1. It’s all about scale. It’s not the sales, it’s the number of YouTube views you have. A hit that sells only 50,000 combined units (physical and digital) may have 50 million YouTube views. Once upon a time, this would’ve been deemed a failure, today, it’s a success. Views don’t equal sales, and vice-versa.
2. There will be fewer digital distributors in the future. It’s an expensive business to enter and maintain, so in the near future there will be a shakeout that will leave far fewer digital competitors, and fewer places to distribute your music. Don’t be shocked when you wake up one day to find the landscape of online music to be very much consolidated in a way similar to what happened with the major record labels.
3. It’s all about what you can do for other people. Promoters, agents, and club owners are dying to book you if they know you’ll make them money. Record labels (especially the majors) are dying to sign you if you have have an audience they can sell to. Managers will want to sign you if you have a line around the block waiting to see you. If you can’t do any of the above, your chances of success decrease substantially.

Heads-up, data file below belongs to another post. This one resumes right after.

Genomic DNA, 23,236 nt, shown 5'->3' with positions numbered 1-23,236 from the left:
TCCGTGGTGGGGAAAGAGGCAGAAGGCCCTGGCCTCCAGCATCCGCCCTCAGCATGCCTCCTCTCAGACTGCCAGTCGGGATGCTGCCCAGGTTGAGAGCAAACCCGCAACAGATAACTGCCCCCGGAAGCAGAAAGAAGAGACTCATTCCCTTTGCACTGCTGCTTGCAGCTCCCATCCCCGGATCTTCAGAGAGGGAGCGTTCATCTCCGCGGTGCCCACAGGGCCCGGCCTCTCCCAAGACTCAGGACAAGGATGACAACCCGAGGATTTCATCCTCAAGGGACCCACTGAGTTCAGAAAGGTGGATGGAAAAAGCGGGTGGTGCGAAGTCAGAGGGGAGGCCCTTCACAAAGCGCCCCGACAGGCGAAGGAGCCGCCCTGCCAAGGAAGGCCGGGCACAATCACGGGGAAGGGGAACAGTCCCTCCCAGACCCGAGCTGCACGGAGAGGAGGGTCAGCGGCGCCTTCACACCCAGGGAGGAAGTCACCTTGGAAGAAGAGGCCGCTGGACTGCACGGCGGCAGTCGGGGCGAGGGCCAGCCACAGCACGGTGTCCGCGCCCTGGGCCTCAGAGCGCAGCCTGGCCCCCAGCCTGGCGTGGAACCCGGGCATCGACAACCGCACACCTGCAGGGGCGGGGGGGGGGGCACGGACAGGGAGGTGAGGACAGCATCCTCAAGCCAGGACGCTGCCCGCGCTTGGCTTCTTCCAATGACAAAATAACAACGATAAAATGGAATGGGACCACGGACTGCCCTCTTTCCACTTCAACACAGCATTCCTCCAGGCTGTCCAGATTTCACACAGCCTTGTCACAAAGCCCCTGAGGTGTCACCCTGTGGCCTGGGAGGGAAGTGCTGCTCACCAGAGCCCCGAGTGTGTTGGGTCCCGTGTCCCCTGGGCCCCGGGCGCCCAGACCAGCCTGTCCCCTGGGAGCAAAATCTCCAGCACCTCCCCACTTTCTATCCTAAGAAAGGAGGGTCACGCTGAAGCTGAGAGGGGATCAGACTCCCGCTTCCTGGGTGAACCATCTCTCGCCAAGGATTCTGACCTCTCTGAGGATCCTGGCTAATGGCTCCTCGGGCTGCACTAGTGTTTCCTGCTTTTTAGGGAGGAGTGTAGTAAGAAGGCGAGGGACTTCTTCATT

4. Money often comes late. It may not seem like it, but real success is slow, and even in this social media world, you still grow your audience one fan at a time. The longer it takes, the more likely you’ll have a longer career. An overnight sensation usually means you’ll also be forgotten overnight. This is one thing that hasn’t changed much through the years.
5. Major labels want radio hits. They want an easy sell, so unless you create music that can get on the radio immediately, a major label most likely won’t be interested. This is what they do and they do it well, so if that’s your goal, you must give them what they want. Once again, this hasn’t changed much through the years. Read more on Forbes.
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